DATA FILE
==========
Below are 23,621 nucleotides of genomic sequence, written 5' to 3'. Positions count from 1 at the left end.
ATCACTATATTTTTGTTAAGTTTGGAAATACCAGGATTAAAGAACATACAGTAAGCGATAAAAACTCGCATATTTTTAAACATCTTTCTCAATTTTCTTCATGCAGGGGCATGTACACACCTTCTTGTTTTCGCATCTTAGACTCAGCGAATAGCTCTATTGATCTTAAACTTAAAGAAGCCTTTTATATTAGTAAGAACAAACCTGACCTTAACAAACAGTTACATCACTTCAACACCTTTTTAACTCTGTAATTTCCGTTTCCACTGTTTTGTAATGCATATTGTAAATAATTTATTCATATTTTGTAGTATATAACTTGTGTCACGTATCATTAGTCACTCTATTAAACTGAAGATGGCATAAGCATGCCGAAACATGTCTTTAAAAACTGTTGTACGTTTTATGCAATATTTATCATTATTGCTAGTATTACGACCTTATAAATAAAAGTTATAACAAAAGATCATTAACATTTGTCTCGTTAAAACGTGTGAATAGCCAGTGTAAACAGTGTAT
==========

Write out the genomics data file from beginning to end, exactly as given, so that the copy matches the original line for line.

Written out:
Below are 23,621 nucleotides of genomic sequence, written 5' to 3'. Positions count from 1 at the left end.
ATCACTATATTTTTGTTAAGTTTGGAAATACCAGGATTAAAGAACATACAGTAAGCGATAAAAACTCGCATATTTTTAAACATCTTTCTCAATTTTCTTCATGCAGGGGCATGTACACACCTTCTTGTTTTCGCATCTTAGACTCAGCGAATAGCTCTATTGATCTTAAACTTAAAGAAGCCTTTTATATTAGTAAGAACAAACCTGACCTTAACAAACAGTTACATCACTTCAACACCTTTTTAACTCTGTAATTTCCGTTTCCACTGTTTTGTAATGCATATTGTAAATAATTTATTCATATTTTGTAGTATATAACTTGTGTCACGTATCATTAGTCACTCTATTAAACTGAAGATGGCATAAGCATGCCGAAACATGTCTTTAAAAACTGTTGTACGTTTTATGCAATATTTATCATTATTGCTAGTATTACGACCTTATAAATAAAAGTTATAACAAAAGATCATTAACATTTGTCTCGTTAAAACGTGTGAATAGCCAGTGTAAACAGTGTAT